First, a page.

6 of 6 people found the following review helpful
The pieces are lovely,
= Durability: = Fun: = Educational:
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This review is from: Hive - The Original (Toy)
Hive struck me like a fresh new concept in tabletop gaming when I first ran into it at the manufacturer's own website. There, you could play the game against a robot that they said wasn't all that good a player. He taught me so much, beating me 15 consecutive times before I finally beat him.
Hive has tiles with special movement rules, like chess, but there is no "board". The first tile played in the game initiates "The Hive", and all subsequent play takes place on, or adjacent to, The Hive. The tiles depict bugs, and both players get a queen bee, 2 spiders, 2 beetles, 3 grasshoppers, and 3 ants. An expansion set gives each player a mosquito too.
Players take turns adding tiles to the hive. When adding a tile, it must touch already-laid tiles of your color and no tiles of the other color (except for player #2's first tile). During the first 4 moves, both players must add their queen bee to the hive. Once a player's queen bee is played, they may elect to move a tile rather than play a new one. Moving tiles are allowed to land next to the other color in a way that newly played tiles cannot. This decision about bringing a new piece into play or working with the pieces already in play is one small example of the strategy at play here.
The object is to completely surround the opponent's queen bee. Doesn't have to be all your tiles, but if she is surrounded you win. Don't let it happen to your queen bee! The game play is strongly oriented towards "1) Don't lose, 2) Win, if you can" That was the lesson of my first 10 games against the robot at the Hive site.
Ants can move anywhere on the outer perimeter of the hive - any distance. Spiders can do the same thing, but they must move exactly 3 hexes, no more, no less. Grasshoppers leap over the hive along hex lines to the first vacant space. Beetles can only move one hex in any direction, but they can crawl up onto the hive itself and move around on it. The piece they are sitting on is immobilized until they leave. The optional mosquito can move like any tile of either color that it is touching at the beginning of it's turn.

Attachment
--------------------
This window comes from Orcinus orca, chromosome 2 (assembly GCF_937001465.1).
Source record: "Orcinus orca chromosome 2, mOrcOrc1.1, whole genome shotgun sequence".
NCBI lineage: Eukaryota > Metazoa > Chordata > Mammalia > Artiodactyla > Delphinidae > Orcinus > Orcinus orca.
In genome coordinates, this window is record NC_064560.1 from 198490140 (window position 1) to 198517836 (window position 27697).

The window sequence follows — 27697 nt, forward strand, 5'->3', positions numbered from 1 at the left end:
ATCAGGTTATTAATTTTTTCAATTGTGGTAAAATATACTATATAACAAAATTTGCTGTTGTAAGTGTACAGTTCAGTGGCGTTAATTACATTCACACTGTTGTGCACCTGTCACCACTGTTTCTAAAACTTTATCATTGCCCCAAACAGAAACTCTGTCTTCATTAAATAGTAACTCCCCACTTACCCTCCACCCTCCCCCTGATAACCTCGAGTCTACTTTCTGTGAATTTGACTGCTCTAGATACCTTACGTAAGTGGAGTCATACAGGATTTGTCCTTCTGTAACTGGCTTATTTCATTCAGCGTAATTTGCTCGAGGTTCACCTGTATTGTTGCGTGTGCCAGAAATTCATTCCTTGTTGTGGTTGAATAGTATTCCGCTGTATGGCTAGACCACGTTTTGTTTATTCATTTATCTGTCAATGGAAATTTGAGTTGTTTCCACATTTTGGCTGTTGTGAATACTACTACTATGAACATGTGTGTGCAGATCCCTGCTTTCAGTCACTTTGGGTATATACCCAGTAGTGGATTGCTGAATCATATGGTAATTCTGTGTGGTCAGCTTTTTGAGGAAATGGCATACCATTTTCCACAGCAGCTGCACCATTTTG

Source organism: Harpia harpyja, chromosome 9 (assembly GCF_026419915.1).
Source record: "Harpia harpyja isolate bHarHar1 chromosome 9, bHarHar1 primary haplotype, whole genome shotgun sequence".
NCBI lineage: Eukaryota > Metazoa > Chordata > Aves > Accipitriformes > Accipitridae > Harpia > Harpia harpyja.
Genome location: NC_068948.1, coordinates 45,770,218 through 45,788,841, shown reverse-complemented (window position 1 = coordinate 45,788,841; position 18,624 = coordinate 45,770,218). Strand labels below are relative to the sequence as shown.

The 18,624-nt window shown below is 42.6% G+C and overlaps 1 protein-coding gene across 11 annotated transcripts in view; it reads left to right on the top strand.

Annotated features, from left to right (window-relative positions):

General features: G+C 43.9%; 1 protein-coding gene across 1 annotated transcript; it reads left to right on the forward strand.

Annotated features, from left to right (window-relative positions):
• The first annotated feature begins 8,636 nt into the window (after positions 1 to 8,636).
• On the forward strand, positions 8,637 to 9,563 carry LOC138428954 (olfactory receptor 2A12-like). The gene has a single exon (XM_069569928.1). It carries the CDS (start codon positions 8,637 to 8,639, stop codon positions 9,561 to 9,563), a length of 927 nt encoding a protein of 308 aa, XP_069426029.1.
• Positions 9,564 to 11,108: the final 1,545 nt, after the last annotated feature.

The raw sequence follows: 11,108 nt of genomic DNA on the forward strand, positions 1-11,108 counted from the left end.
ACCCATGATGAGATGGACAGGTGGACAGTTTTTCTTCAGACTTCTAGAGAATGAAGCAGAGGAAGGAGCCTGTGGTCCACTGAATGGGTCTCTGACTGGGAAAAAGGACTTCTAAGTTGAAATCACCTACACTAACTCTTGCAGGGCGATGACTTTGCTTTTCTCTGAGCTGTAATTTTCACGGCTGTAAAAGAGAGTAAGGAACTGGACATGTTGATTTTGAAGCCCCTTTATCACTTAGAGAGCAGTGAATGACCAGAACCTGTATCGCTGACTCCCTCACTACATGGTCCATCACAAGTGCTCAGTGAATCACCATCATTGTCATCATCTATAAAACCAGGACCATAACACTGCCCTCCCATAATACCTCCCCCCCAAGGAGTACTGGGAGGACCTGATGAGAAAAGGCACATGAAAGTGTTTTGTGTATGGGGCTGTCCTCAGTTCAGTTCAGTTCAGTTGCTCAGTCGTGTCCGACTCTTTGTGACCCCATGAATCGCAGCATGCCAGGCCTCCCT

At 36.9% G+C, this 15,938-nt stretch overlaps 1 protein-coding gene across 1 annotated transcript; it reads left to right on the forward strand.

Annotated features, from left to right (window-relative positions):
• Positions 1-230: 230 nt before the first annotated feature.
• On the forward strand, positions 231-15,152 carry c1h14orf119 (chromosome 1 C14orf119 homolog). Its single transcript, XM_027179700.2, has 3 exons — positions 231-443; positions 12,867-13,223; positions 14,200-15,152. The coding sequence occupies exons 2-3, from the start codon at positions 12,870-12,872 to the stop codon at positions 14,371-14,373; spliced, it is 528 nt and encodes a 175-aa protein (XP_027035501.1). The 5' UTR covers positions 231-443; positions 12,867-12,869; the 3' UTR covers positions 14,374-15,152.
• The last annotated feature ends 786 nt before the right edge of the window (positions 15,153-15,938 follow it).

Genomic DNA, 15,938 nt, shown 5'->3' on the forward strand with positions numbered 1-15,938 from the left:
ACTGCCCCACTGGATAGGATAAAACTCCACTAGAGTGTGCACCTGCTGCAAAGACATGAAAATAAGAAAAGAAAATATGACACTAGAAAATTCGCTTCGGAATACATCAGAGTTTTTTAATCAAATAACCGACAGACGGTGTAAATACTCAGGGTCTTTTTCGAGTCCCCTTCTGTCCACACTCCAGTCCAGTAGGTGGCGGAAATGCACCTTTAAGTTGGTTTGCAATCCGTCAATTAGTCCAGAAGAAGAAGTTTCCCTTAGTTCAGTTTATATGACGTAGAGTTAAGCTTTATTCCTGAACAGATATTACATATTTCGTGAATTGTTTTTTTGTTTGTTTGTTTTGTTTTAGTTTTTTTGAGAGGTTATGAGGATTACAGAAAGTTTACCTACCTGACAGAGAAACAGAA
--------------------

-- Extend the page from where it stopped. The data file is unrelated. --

Enough about the game - it's a brilliant invention in game-play with really thought-provoking strategy. Its not a quick learn-and-play game. That said, it is a delicious long-term learn-and-play game - lots of "ah ha!" as I witness my own improvement as a player.
This product tho - WOW! These tiles are bigger than I expected - you can squint one like a monocle - and substantial like well-made dominoes, finger-tall. The hexes are white and black, each type of bug is painted into the recessed image in it's own color. The green-on-black grasshopper contrasted with the green-on-white grasshopper is very cool - these pieces are lovely.
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Showing 1-2 of 2 posts in this discussion
Initial post: Jan 28, 2011 10:00:42 AM PST
R. Domenici says:
How do the mosquito pieces change the dynamics of the game? Does it make it harder?
In reply to an earlier post on Jan 28, 2011 6:37:28 PM PST
Last edited by the author on Jan 28, 2011 6:39:36 PM PST
Mosquitoes make the strategy more complex and cripple your ability to look ahead as effectively. One aspect of strategy is keeping an eye on which bugs your opponent hasn't added to the hive yet. Once a mosquito is in play, it can beehive, er, behave like any piece it's touching, and that can change from turn to turn, so you're never sure what it will be next. In the end, I think it gives you more to think about, so in that sense, you might say it makes it "harder", especially the "1) Don't lose" part. - but it can be quite powerful too, so it could make "2) Win" easier. A stronger player could let a weaker player have a mosquito and leave his in the box as a form of handicapping, I suppose. In general, I think it makes for a longer, harder fought game. I hope that helps!
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